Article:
- Place Made:
- India: Madhya Pradesh
- 11th century
- 41-1/2 x 23-1/2 x 11 in. (105.4 x 59.7 x 27.9 cm)
- Credit Line:
- Norton Simon Museum, Gift of Vineet and Floretta Kapoor
- Accession Number:
- © Norton Simon Museum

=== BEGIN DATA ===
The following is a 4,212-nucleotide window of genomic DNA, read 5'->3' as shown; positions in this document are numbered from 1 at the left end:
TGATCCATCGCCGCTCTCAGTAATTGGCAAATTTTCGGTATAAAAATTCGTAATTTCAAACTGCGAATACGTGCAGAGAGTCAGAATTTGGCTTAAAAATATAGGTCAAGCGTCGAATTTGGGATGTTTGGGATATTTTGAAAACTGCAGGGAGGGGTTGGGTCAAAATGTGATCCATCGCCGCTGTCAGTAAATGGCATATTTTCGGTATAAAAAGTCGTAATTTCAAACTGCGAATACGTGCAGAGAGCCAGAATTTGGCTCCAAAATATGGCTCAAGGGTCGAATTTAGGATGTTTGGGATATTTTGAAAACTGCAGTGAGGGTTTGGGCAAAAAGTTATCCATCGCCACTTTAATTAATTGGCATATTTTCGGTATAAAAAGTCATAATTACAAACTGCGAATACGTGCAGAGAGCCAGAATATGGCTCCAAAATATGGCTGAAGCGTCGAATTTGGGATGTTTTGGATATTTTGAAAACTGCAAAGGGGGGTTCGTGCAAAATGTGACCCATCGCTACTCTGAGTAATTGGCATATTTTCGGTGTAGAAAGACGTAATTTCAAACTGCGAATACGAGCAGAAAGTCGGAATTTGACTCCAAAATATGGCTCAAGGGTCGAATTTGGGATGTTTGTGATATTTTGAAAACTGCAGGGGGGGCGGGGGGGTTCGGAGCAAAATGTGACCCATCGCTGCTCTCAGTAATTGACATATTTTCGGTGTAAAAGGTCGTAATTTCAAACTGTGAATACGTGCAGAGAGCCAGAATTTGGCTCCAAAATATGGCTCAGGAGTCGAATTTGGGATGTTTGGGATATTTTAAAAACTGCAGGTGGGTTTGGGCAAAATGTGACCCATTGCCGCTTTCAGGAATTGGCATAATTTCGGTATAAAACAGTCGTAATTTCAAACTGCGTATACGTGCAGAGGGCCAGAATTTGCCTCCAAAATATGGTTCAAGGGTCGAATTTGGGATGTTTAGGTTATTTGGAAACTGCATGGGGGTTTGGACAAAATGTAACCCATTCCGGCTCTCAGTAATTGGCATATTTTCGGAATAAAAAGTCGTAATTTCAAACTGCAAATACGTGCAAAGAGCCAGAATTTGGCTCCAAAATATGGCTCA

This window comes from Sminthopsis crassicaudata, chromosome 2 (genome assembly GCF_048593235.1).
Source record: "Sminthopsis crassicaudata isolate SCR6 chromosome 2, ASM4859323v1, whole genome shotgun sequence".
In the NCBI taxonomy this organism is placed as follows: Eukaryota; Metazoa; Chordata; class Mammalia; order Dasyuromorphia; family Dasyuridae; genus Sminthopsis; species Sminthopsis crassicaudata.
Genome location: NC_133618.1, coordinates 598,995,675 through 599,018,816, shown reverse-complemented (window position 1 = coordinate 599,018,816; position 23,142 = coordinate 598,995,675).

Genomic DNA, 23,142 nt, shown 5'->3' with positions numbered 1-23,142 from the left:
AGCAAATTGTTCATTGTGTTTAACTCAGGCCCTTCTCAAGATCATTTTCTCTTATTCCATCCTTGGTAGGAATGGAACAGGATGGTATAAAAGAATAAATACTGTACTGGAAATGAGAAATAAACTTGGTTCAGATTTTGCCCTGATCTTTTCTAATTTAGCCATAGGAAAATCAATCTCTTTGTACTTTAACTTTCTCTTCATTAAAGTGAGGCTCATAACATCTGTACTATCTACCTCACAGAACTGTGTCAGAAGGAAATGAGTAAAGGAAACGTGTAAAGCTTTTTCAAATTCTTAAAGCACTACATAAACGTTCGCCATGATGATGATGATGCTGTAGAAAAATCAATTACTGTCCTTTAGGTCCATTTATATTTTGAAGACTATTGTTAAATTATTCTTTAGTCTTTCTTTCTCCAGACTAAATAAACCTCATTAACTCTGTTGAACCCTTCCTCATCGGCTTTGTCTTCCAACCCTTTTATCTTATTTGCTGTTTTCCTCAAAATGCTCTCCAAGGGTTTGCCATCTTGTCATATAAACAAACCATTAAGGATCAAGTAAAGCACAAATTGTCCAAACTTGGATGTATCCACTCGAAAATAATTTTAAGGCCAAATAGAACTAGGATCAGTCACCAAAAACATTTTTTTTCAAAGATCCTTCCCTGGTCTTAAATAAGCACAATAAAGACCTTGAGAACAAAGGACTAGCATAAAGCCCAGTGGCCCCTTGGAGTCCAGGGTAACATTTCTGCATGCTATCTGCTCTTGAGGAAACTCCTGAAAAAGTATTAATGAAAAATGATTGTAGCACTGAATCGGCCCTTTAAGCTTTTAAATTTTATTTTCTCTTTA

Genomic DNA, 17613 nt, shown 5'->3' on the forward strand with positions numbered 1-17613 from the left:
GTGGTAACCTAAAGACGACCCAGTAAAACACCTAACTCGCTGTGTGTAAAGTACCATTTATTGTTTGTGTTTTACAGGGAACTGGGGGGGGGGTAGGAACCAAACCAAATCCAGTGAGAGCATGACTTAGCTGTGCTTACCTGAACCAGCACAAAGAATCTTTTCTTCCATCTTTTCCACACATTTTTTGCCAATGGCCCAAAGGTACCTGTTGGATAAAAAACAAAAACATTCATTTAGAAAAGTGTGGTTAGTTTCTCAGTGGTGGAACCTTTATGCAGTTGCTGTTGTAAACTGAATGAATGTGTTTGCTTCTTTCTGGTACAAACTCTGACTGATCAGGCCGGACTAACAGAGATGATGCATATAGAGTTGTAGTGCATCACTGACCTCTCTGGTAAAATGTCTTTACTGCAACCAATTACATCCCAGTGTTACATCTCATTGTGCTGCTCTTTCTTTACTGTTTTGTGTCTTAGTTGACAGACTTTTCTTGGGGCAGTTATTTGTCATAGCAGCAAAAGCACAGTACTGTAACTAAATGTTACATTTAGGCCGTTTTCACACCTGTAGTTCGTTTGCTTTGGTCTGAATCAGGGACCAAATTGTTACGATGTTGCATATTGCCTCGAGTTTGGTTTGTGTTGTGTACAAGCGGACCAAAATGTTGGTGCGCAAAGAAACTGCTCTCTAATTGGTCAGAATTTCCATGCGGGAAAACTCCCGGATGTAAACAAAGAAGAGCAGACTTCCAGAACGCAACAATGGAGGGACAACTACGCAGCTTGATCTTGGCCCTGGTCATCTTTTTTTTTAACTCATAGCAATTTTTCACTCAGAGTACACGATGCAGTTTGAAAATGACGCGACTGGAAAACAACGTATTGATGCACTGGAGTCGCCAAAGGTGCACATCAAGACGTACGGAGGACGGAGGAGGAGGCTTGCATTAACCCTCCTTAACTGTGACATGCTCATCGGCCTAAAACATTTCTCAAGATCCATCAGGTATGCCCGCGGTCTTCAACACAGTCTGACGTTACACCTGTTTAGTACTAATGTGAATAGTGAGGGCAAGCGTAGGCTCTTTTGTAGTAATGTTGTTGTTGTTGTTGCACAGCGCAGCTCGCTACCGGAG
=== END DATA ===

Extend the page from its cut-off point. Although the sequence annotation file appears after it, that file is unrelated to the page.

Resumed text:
Like his father, Shiva—who performs the cosmic dance of destruction in his manifestation as King of Dance, or Nataraja—the great elephant-headed god Ganesha is often depicted dancing exuberantly. As the remover of obstacles and the god of auspicious beginnings, Ganesha is invoked before every undertaking and revered by Hindus, Buddhists and Jains alike. This eight-armed Ganesha dances on a double lotus, a symbol of his divine status, and he holds several of his standard accoutrements, including a snake, an axe and one of his tusks. His trunk, now broken at the tip, would have been dipping into a bowl of sweets held in the missing left hand. The cream spots are created by natural mottling of the red sandstone.
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